A: Exactly. That's another thing that actually I've got to mention: that if this was innocent, then you would expect, would you not, that a batch or a lot would go to on average the same number of [US] states each time: so whether that range is two to ten, or three to four, whatever it is, you would expect to be seeing the same kind of thing. It might vary a little bit—because obviously some states, like New York, California, Florida, Texas are very big, and others like Vermont or whatever are quite small—but as you smear the doses across the nation and go down the age bands, you would expect a batch that seems benign. It should go to the same number of states as the batches that turns out to be toxic, if it was innocent.

And we need to go and check this, but certainly, as of a couple of weeks ago, our findings were [that] the most toxic batches were going the largest number of states, and if that's confirmed, again, that's evidence of premeditation. How would they know ahead of time to distribute, to dilute, the most toxic batches across the largest numbers of states?

Wodarg: There is even this trick to disguise the whole thing, because they recommended, "[For] the first shot and second shot, take a different one"—and if you do this, it's even more difficult to find out the systematic [pattern] which is in it.

A: Good point. I think in most nations—actually, I'm not sure; I thought in most nations they got the same material [in each individual vaccinee], but they did mix them up, yes.

Wodarg: They did explicitly recommend to take a different [manufacturer's] one the next time.

A: And that's so crazy, Wolfgang, isn't it? The clinical trials were not done like that. So we've we have no safety data for that. And so when you see things like that, ladies and gentlemen, you should be very afraid.

Wodarg: There is there is one other dimension. We are just seeing the the very actual [in the sense of 'immediate'] reactions of the health reactions or toxic reactions; we don't [yet] see the long-term damage which may occur. And so something is in the cloud that we do not yet recognise. But because they have all the data and they have all the data collection of the people—whether with the health data they have, the vaccination data, they have the testing data, and they have the genetic data even, if they analyse the PCR—[therefore] they can really find out a lot by those trials in a few weeks [as heard], and find out whether the patents are worthwhile to be further developed.

A: That's a very good point you, make, Wolfgang, yes. Whilst we all know an unprecedented large number of people have reported injury, and indeed death—the numbers of deaths, you know, are huge for for a vaccine—but they're not large, say, compared with the normal death rate. In advanced, plump, elderly, Western populations, you're somewhere around one per cent, just under one per cent, of the population—mostly the old people—who die every year.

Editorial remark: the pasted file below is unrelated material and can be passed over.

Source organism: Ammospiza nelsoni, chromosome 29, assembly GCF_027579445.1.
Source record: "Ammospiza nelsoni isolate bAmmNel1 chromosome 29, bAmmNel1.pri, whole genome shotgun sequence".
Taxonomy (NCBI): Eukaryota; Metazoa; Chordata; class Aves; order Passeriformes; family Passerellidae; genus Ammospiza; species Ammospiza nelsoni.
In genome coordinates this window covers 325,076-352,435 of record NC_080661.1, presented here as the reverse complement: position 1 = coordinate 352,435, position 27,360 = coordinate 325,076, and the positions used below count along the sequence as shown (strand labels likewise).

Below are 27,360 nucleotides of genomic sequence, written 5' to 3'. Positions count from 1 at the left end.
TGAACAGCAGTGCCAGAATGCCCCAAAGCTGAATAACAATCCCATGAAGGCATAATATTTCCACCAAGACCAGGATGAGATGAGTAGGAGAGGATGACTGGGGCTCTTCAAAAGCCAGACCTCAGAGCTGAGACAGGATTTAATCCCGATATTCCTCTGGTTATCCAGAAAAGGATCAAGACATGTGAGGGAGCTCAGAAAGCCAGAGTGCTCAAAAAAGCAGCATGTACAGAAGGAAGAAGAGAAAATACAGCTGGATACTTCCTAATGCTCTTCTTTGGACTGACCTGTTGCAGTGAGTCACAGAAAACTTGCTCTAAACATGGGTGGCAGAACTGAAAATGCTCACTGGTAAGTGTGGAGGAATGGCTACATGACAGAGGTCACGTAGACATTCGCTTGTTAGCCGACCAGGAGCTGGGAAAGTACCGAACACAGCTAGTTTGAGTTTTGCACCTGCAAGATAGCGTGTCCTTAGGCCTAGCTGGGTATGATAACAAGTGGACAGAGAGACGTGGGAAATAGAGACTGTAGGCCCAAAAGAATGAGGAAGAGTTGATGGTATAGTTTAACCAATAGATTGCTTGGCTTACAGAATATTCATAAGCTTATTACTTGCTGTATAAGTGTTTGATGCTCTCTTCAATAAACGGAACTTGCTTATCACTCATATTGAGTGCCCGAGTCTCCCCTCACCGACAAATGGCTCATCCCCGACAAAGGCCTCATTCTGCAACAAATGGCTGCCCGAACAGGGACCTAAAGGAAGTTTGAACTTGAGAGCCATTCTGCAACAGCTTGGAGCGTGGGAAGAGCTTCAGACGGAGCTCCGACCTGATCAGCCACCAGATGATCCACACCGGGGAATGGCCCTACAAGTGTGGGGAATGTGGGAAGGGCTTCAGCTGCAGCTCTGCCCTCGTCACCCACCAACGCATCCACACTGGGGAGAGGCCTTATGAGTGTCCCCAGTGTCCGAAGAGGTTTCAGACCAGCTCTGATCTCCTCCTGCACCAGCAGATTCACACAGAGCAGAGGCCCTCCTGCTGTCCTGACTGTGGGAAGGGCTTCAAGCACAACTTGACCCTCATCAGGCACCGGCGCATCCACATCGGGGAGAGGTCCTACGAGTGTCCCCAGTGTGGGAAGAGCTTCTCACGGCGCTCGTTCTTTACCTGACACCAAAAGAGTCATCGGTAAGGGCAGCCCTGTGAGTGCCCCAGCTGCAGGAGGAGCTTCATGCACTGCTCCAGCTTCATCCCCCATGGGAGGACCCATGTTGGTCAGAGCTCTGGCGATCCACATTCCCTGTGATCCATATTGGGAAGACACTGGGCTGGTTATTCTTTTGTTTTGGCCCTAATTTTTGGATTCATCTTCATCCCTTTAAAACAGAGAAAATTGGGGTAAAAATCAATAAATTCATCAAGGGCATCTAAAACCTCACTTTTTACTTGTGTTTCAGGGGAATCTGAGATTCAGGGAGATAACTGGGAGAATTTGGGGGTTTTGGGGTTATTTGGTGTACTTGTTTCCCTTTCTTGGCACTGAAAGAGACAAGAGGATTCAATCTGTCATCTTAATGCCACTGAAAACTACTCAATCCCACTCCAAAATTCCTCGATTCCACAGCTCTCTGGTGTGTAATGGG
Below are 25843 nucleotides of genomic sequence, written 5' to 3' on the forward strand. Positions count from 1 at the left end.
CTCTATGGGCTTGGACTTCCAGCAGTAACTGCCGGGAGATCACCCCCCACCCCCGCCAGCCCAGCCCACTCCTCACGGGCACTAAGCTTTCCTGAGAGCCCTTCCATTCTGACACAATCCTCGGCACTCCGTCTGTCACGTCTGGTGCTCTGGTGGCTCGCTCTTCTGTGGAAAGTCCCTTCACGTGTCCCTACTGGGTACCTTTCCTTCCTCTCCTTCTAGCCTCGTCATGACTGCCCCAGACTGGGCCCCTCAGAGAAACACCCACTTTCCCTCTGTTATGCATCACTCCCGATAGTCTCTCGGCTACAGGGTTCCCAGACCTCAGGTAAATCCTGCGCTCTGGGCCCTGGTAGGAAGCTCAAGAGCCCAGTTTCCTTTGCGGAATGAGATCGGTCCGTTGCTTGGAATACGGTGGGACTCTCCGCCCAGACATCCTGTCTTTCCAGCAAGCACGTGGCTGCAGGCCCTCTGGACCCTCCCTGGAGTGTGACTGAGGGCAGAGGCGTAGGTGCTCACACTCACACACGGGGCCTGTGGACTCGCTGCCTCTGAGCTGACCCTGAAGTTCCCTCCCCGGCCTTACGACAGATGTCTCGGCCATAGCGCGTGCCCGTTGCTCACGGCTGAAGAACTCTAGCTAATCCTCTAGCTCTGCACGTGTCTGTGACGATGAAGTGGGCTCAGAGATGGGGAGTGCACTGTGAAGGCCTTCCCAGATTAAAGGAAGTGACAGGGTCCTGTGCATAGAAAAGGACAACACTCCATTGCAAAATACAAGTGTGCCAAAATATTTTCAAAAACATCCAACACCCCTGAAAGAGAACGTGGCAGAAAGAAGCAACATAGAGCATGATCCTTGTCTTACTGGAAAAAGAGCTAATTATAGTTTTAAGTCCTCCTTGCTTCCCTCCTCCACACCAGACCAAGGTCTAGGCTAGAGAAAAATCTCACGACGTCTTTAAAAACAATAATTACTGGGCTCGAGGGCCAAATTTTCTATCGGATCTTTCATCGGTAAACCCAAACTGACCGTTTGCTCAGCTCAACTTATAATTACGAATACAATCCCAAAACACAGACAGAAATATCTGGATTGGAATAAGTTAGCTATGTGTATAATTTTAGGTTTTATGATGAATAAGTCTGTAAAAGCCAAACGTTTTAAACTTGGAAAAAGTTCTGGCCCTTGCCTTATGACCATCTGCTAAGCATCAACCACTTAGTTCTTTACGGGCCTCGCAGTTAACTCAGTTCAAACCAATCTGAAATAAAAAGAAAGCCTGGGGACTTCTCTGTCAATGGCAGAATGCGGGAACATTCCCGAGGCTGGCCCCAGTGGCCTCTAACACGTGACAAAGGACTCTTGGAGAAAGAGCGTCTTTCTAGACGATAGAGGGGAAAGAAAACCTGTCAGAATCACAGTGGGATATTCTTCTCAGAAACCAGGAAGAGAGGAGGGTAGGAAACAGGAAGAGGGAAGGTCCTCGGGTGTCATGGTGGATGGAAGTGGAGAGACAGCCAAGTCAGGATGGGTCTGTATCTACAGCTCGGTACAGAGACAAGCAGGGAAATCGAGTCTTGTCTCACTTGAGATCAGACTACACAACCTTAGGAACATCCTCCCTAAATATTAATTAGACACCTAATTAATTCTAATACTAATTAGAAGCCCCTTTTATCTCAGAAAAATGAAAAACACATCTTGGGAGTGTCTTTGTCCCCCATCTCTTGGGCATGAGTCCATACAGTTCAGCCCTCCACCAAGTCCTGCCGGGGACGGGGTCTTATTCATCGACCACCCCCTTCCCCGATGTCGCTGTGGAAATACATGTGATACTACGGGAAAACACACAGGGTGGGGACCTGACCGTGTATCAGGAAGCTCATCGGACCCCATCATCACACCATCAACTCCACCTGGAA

And if the vaccines have killed as many as one in a thousand—which is like a tenth of that—it would be awful and a terrible crime, but it's not on its own going to move the needle on population.

But if they if they do propose either to return with more toxic materials in the future—or, to Wolfgang's point, maybe 9,999 people haven't yet learned what's in store for them—you know, if you've been if you've been given one of these materials, I just don't know what's in it. Does that prime you for a very serious medical event if you should encounter some second stimulus? If I was a bad person, I could definitely design some nasty things using this technology, easily.

Wodarg: Mike, you have the experience. You know how long it takes to prepare such a study. And it is not just a study which is just improvised, but it seems to me this is an experiment they prepared at least ten years ago, because you have all those vaccines that now are running in trials: 128, says the WHO, with the two of them with self-replicating viruses. And this was published long ago. We just heard it: the veterinarians tried it out with animals already, self-replicating viruses, and now it's in the clinical studies with all those 120 different—

A: Yes, Wolfgang is saying—and he's absolutely right, I can exemplify—[that] it's far too fast. If those programmes were initiated in response to December 2019 and onwards, then that's just two years, something like that. [As regards] the pre-clinical phase—the the amount of time we would spend in the lab thinking about it, doing experiments, optimising, selecting the drug candidate, manufacturing it, doing toxicology—you would be extremely unlikely [to get it done in two years]. If anyone had got into the clinic, maybe you could go more quickly these days. But if they're all in Phase Two [already], I'm afraid!

Wodarg: You know better than anyone: those people know what they want to show to their investors and what they want to hide.

A: That's true. That's very worrying, yes.